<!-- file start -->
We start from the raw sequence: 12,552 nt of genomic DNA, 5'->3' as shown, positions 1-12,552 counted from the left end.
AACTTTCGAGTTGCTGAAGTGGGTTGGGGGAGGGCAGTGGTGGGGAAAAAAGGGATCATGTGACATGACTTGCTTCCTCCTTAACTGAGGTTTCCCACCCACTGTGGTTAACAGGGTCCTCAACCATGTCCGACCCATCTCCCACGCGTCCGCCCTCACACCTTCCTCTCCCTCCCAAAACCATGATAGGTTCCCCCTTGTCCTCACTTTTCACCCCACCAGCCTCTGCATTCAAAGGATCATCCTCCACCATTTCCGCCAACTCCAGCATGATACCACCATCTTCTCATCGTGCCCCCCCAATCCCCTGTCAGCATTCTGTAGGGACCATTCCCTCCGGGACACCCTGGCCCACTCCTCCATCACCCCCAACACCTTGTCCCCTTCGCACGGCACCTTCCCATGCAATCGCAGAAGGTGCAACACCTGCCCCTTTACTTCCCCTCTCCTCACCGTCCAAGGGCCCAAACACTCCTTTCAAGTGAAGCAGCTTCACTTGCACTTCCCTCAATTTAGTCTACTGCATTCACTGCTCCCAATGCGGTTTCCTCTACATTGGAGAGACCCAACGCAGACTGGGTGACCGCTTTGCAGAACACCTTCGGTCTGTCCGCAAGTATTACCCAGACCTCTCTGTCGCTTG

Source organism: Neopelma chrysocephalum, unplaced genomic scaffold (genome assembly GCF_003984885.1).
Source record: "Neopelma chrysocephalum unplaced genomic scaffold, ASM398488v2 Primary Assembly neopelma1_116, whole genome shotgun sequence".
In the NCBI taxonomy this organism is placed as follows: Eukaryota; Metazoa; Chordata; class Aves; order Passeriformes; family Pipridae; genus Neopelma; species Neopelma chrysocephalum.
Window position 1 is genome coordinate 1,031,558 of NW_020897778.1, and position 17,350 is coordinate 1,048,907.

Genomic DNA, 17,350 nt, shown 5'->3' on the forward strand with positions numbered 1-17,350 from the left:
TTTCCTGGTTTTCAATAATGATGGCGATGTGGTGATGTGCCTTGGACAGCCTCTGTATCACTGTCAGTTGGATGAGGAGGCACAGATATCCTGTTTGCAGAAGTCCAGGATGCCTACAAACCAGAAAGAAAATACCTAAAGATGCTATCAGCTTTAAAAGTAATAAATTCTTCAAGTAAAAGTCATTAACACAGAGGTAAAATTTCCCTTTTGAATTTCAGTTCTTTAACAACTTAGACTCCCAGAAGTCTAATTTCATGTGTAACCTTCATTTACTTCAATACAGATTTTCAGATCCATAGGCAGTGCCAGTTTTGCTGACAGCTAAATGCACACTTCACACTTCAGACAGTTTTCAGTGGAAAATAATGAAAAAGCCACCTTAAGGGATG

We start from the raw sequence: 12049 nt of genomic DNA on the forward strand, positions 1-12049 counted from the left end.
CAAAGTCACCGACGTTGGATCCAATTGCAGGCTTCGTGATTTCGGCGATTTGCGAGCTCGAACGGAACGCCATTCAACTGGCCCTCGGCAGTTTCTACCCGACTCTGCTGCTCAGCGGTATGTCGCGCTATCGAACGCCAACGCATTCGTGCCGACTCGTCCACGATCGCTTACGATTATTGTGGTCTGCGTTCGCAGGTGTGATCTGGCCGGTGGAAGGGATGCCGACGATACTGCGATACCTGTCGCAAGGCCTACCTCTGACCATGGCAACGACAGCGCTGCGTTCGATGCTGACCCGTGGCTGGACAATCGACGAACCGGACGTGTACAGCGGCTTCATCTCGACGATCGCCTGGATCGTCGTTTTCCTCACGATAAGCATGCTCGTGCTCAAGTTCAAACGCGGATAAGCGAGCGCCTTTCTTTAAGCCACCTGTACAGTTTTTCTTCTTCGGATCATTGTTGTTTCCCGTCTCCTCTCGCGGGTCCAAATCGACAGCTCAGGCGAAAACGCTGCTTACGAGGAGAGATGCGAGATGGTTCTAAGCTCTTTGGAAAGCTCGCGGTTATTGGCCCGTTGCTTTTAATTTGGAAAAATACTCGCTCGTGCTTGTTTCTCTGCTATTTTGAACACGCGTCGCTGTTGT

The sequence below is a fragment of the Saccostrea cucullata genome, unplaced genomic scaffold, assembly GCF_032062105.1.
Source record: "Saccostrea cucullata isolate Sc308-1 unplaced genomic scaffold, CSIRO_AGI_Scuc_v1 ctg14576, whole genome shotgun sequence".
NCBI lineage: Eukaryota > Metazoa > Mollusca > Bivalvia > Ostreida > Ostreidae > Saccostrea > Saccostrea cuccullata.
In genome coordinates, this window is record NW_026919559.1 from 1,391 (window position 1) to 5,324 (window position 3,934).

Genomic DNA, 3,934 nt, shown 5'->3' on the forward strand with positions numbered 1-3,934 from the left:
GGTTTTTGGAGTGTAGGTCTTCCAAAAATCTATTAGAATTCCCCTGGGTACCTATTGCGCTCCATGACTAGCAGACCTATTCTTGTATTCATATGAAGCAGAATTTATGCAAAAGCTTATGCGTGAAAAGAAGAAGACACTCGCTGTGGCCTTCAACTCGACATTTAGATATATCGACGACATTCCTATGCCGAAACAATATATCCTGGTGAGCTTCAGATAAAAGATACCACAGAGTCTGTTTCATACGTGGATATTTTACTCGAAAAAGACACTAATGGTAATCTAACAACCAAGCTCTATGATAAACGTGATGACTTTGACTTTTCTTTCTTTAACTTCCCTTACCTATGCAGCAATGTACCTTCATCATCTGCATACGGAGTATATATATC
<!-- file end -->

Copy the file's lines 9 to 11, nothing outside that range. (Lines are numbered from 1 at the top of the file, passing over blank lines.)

We start from the raw sequence: 12049 nt of genomic DNA on the forward strand, positions 1-12049 counted from the left end.
CAAAGTCACCGACGTTGGATCCAATTGCAGGCTTCGTGATTTCGGCGATTTGCGAGCTCGAACGGAACGCCATTCAACTGGCCCTCGGCAGTTTCTACCCGACTCTGCTGCTCAGCGGTATGTCGCGCTATCGAACGCCAACGCATTCGTGCCGACTCGTCCACGATCGCTTACGATTATTGTGGTCTGCGTTCGCAGGTGTGATCTGGCCGGTGGAAGGGATGCCGACGATACTGCGATACCTGTCGCAAGGCCTACCTCTGACCATGGCAACGACAGCGCTGCGTTCGATGCTGACCCGTGGCTGGACAATCGACGAACCGGACGTGTACAGCGGCTTCATCTCGACGATCGCCTGGATCGTCGTTTTCCTCACGATAAGCATGCTCGTGCTCAAGTTCAAACGCGGATAAGCGAGCGCCTTTCTTTAAGCCACCTGTACAGTTTTTCTTCTTCGGATCATTGTTGTTTCCCGTCTCCTCTCGCGGGTCCAAATCGACAGCTCAGGCGAAAACGCTGCTTACGAGGAGAGATGCGAGATGGTTCTAAGCTCTTTGGAAAGCTCGCGGTTATTGGCCCGTTGCTTTTAATTTGGAAAAATACTCGCTCGTGCTTGTTTCTCTGCTATTTTGAACACGCGTCGCTGTTGT

The sequence below is a fragment of the Saccostrea cucullata genome, unplaced genomic scaffold, assembly GCF_032062105.1.